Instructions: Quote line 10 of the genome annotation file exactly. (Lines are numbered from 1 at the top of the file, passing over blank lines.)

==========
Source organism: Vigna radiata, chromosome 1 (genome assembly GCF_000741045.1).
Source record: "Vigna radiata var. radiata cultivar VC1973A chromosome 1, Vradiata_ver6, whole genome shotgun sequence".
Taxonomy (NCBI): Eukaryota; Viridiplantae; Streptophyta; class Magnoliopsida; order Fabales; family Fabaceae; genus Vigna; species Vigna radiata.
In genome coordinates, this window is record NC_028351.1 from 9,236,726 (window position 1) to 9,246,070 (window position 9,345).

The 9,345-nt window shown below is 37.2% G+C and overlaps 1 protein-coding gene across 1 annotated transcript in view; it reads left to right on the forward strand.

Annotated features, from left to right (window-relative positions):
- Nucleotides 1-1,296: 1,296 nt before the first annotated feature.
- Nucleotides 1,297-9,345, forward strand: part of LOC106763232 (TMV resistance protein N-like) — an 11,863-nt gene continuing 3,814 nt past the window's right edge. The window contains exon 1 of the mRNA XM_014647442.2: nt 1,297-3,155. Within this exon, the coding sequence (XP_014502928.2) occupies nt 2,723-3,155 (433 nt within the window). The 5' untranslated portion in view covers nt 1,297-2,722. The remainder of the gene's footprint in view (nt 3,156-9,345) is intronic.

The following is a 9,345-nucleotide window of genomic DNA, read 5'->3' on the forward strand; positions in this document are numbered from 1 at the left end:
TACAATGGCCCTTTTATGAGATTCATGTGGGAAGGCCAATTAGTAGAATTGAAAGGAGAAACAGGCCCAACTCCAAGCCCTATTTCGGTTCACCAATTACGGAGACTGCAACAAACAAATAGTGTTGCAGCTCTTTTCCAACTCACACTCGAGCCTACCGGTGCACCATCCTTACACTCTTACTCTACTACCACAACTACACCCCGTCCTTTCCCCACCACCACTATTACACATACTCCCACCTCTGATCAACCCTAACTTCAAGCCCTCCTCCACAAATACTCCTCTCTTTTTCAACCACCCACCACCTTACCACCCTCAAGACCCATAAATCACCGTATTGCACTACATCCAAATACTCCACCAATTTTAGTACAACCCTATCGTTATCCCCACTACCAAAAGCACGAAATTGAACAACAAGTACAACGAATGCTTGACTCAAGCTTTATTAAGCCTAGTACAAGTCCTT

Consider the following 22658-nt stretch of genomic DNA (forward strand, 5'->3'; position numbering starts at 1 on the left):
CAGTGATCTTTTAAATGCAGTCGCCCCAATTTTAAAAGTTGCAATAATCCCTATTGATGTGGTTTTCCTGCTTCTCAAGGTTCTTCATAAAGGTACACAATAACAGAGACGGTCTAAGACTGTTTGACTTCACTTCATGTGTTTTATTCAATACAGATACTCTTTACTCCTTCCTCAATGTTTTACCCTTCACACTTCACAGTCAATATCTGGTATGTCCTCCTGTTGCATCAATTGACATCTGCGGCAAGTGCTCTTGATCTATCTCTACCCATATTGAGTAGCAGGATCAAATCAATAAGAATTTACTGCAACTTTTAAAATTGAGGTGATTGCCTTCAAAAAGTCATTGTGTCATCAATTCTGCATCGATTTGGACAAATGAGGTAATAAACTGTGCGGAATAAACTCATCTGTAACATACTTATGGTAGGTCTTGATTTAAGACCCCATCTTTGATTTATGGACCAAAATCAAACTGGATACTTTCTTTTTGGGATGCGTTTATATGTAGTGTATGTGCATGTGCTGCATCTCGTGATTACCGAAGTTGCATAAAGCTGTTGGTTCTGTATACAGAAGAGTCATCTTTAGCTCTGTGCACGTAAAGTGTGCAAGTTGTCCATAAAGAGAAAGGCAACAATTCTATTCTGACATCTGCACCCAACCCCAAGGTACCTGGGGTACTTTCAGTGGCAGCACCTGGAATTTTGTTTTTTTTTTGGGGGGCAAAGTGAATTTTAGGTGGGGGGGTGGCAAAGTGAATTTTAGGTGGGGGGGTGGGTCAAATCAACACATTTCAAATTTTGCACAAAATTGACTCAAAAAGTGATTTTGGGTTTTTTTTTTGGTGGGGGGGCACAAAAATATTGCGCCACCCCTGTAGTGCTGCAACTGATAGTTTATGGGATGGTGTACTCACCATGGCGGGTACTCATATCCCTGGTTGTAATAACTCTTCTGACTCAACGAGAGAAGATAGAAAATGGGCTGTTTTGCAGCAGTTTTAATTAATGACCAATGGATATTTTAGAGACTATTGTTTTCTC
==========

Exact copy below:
TACAATGGCCCTTTTATGAGATTCATGTGGGAAGGCCAATTAGTAGAATTGAAAGGAGAAACAGGCCCAACTCCAAGCCCTATTTCGGTTCACCAATTACGGAGACTGCAACAAACAAATAGTGTTGCAGCTCTTTTCCAACTCACACTCGAGCCTACCGGTGCACCATCCTTACACTCTTACTCTACTACCACAACTACACCCCGTCCTTTCCCCACCACCACTATTACACATACTCCCACCTCTGATCAACCCTAACTTCAAGCCCTCCTCCACAAATACTCCTCTCTTTTTCAACCACCCACCACCTTACCACCCTCAAGACCCATAAATCACCGTATTGCACTACATCCAAATACTCCACCAATTTTAGTACAACCCTATCGTTATCCCCACTACCAAAAGCACGAAATTGAACAACAAGTACAACGAATGCTTGACTCAAGCTTTATTAAGCCTAGTACAAGTCCTT